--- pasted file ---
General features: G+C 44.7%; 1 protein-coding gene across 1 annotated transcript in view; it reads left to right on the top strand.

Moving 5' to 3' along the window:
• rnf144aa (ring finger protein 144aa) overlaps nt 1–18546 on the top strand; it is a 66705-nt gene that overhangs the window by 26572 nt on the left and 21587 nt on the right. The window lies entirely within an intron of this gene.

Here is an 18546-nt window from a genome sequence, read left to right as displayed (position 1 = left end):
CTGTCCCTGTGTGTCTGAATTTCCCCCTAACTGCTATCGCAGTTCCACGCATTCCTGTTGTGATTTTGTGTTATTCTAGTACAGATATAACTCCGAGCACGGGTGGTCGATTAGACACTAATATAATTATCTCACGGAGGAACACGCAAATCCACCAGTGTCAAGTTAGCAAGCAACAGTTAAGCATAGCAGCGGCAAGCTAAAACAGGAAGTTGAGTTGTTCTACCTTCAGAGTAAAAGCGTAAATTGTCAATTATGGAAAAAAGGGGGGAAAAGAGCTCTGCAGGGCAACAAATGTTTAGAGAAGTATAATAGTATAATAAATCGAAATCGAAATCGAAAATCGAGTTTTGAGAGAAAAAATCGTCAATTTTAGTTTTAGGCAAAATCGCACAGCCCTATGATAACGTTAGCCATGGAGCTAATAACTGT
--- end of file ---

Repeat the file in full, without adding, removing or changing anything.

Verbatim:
General features: G+C 44.7%; 1 protein-coding gene across 1 annotated transcript in view; it reads left to right on the top strand.

Moving 5' to 3' along the window:
• rnf144aa (ring finger protein 144aa) overlaps nt 1–18546 on the top strand; it is a 66705-nt gene that overhangs the window by 26572 nt on the left and 21587 nt on the right. The window lies entirely within an intron of this gene.

Here is an 18546-nt window from a genome sequence, read left to right as displayed (position 1 = left end):
CTGTCCCTGTGTGTCTGAATTTCCCCCTAACTGCTATCGCAGTTCCACGCATTCCTGTTGTGATTTTGTGTTATTCTAGTACAGATATAACTCCGAGCACGGGTGGTCGATTAGACACTAATATAATTATCTCACGGAGGAACACGCAAATCCACCAGTGTCAAGTTAGCAAGCAACAGTTAAGCATAGCAGCGGCAAGCTAAAACAGGAAGTTGAGTTGTTCTACCTTCAGAGTAAAAGCGTAAATTGTCAATTATGGAAAAAAGGGGGGAAAAGAGCTCTGCAGGGCAACAAATGTTTAGAGAAGTATAATAGTATAATAAATCGAAATCGAAATCGAAAATCGAGTTTTGAGAGAAAAAATCGTCAATTTTAGTTTTAGGCAAAATCGCACAGCCCTATGATAACGTTAGCCATGGAGCTAATAACTGT